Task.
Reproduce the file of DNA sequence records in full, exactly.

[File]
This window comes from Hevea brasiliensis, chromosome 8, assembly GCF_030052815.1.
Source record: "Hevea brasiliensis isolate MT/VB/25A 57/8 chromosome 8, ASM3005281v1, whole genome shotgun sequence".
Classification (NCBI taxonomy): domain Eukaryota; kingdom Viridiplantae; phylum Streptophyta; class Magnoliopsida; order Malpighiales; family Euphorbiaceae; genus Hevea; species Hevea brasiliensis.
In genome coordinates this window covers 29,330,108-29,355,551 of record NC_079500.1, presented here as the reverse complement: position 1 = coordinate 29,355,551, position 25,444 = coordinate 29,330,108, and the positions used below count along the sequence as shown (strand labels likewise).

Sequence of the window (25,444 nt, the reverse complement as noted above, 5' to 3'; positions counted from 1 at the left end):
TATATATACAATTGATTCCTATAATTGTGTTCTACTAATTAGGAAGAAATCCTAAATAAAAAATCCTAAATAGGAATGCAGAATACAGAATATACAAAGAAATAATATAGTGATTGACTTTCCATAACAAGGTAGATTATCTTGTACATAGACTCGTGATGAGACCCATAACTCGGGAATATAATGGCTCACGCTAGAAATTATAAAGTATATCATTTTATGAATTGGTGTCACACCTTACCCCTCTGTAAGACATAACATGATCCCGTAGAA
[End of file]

This window comes from Hevea brasiliensis, chromosome 8, assembly GCF_030052815.1.
Source record: "Hevea brasiliensis isolate MT/VB/25A 57/8 chromosome 8, ASM3005281v1, whole genome shotgun sequence".
Classification (NCBI taxonomy): domain Eukaryota; kingdom Viridiplantae; phylum Streptophyta; class Magnoliopsida; order Malpighiales; family Euphorbiaceae; genus Hevea; species Hevea brasiliensis.
In genome coordinates this window covers 29,330,108-29,355,551 of record NC_079500.1, presented here as the reverse complement: position 1 = coordinate 29,355,551, position 25,444 = coordinate 29,330,108, and the positions used below count along the sequence as shown (strand labels likewise).

Sequence of the window (25,444 nt, the reverse complement as noted above, 5' to 3'; positions counted from 1 at the left end):
TATATATACAATTGATTCCTATAATTGTGTTCTACTAATTAGGAAGAAATCCTAAATAAAAAATCCTAAATAGGAATGCAGAATACAGAATATACAAAGAAATAATATAGTGATTGACTTTCCATAACAAGGTAGATTATCTTGTACATAGACTCGTGATGAGACCCATAACTCGGGAATATAATGGCTCACGCTAGAAATTATAAAGTATATCATTTTATGAATTGGTGTCACACCTTACCCCTCTGTAAGACATAACATGATCCCGTAGAA